Political correctness advises that age should have nothing to do with how we evaluate the playing of eighty-year old “Wild Bill” Davison and eighty-three year old Newell “Spiegle” Wilcox. Apparently both musicians, as well as lifelong jazz aficionado, drummer and Tonight Show host Johnny Carson thought otherwise:
A few things stand out here. Of course there’s the music, including a beautifully cohesive clarinet solo and an upbeat rhythm section. The walking bass and drum accents underneath the “Dixieland” front line point to musicians playing dynamically but sincerely, rather than faithfully recreating some earlier era or obsessively keeping up with the stylistic Joneses. In other words, this is jazz, on The Tonight Show.
As for the headliners, it’s remarkable to hear them for reasons besides their ability to receive a senior citizen’s discount at the cinema. Wilcox was an important but under-recorded part of Jean Goldkette‘s seminal records, and only started to gain more attention (and a lot more solos) much later on in his life. It may have been due to the trombonist’s longevity, or perhaps it was simply the right time to hear what he had to say.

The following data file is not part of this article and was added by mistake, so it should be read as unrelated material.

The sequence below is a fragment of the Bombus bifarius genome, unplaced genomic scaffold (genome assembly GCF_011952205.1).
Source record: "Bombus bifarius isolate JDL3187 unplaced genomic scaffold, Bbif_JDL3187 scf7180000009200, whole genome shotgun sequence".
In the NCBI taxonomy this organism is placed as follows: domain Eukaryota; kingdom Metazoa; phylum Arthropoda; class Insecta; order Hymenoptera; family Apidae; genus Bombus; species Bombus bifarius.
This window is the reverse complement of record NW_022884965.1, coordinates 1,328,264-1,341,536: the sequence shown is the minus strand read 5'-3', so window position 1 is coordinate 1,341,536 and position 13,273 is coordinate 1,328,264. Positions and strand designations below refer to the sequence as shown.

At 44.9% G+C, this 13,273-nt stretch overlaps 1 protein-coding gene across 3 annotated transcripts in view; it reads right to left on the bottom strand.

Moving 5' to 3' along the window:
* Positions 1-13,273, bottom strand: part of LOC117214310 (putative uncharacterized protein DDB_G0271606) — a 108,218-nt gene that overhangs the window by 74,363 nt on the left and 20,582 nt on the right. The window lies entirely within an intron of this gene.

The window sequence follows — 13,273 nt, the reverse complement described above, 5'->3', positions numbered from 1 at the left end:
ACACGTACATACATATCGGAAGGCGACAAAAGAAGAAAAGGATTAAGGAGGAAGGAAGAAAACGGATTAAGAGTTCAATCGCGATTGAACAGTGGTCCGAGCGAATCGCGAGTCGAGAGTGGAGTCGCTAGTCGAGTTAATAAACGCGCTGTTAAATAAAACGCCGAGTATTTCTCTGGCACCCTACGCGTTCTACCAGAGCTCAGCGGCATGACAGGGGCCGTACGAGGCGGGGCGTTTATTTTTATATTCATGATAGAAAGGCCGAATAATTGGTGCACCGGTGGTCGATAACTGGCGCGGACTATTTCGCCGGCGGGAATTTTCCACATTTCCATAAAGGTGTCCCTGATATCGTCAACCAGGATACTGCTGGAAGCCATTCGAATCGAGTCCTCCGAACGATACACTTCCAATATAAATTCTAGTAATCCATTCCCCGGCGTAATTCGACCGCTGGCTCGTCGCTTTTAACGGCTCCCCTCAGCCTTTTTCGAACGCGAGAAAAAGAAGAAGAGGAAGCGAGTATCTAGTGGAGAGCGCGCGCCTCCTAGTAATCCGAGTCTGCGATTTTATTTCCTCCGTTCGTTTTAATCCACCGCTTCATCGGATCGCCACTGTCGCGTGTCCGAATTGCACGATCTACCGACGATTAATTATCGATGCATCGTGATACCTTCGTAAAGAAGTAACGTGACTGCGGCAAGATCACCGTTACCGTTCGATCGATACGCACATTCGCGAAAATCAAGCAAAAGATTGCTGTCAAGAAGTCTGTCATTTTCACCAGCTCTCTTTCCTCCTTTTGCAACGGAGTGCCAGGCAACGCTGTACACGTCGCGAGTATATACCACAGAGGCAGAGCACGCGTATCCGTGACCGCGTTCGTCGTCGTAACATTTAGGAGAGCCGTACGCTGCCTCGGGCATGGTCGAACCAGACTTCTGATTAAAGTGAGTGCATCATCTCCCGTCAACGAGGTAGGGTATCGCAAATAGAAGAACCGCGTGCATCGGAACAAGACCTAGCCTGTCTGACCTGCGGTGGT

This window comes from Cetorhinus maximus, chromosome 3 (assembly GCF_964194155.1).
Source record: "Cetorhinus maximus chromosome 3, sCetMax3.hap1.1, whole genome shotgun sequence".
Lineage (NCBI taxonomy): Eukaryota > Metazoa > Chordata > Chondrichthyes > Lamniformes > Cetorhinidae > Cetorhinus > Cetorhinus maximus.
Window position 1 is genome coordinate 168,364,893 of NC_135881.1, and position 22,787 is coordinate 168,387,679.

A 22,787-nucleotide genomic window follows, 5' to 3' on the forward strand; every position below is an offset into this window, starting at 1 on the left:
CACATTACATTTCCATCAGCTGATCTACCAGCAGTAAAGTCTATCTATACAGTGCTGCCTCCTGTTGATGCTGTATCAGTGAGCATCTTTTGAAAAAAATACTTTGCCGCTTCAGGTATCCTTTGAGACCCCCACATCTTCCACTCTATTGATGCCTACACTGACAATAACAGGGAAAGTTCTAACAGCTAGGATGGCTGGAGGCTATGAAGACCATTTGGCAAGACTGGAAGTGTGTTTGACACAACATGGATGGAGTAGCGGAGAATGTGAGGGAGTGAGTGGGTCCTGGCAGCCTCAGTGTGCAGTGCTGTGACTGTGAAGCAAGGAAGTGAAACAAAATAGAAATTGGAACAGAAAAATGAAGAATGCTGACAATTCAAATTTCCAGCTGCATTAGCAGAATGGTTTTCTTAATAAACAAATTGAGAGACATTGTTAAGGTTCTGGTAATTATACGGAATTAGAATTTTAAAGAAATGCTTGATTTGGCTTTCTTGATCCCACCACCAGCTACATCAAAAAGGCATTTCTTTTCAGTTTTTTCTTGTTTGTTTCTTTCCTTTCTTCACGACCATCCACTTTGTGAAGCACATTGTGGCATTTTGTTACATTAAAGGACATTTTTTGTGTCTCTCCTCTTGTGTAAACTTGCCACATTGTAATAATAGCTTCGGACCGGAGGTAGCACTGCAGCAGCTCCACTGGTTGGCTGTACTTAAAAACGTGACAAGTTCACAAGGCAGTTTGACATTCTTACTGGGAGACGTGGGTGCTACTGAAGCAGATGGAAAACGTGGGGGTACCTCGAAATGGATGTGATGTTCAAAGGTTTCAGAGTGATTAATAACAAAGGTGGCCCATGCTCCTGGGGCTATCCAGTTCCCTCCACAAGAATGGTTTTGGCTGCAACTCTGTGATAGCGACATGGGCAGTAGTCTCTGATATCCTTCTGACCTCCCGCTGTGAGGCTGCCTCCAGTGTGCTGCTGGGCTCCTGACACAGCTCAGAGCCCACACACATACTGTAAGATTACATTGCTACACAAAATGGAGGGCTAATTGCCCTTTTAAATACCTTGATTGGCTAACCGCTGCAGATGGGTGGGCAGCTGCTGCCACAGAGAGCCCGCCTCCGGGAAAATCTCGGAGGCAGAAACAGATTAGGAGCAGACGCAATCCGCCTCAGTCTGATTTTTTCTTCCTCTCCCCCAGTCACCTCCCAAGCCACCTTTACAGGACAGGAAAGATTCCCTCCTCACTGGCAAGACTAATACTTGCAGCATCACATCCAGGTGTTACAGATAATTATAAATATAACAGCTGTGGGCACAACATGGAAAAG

Davison himself explains that he had been “Wild Bill” for several decades already, and while he seems to hold back slightly for The Tonight Show audience, his crackling tone and driving lead are still a force of nature. He started his career in the twenties, and is perhaps best known for his work with various Eddie Condon and Commodore groups during the thirties and forties. It’s easy to think of artists frozen in time at some supposed peak, but Davison was also a gigging musician who lived and played until 1989. Based on the sound of that horn, he doesn’t seem like the type to rely upon social security for income.
Finally, they’re on The Tonight Show, with Johnny Carson, in their eighties (and yes, in the eighties), not only playing jazz but playing “jazz” as defined by two octogenarians, laughing it up with the host and at one point even discussing embouchures. It’s hard to imagine a similar scenario on any current late night talk show. That’s worse than a value judgment, that’s a simple observation.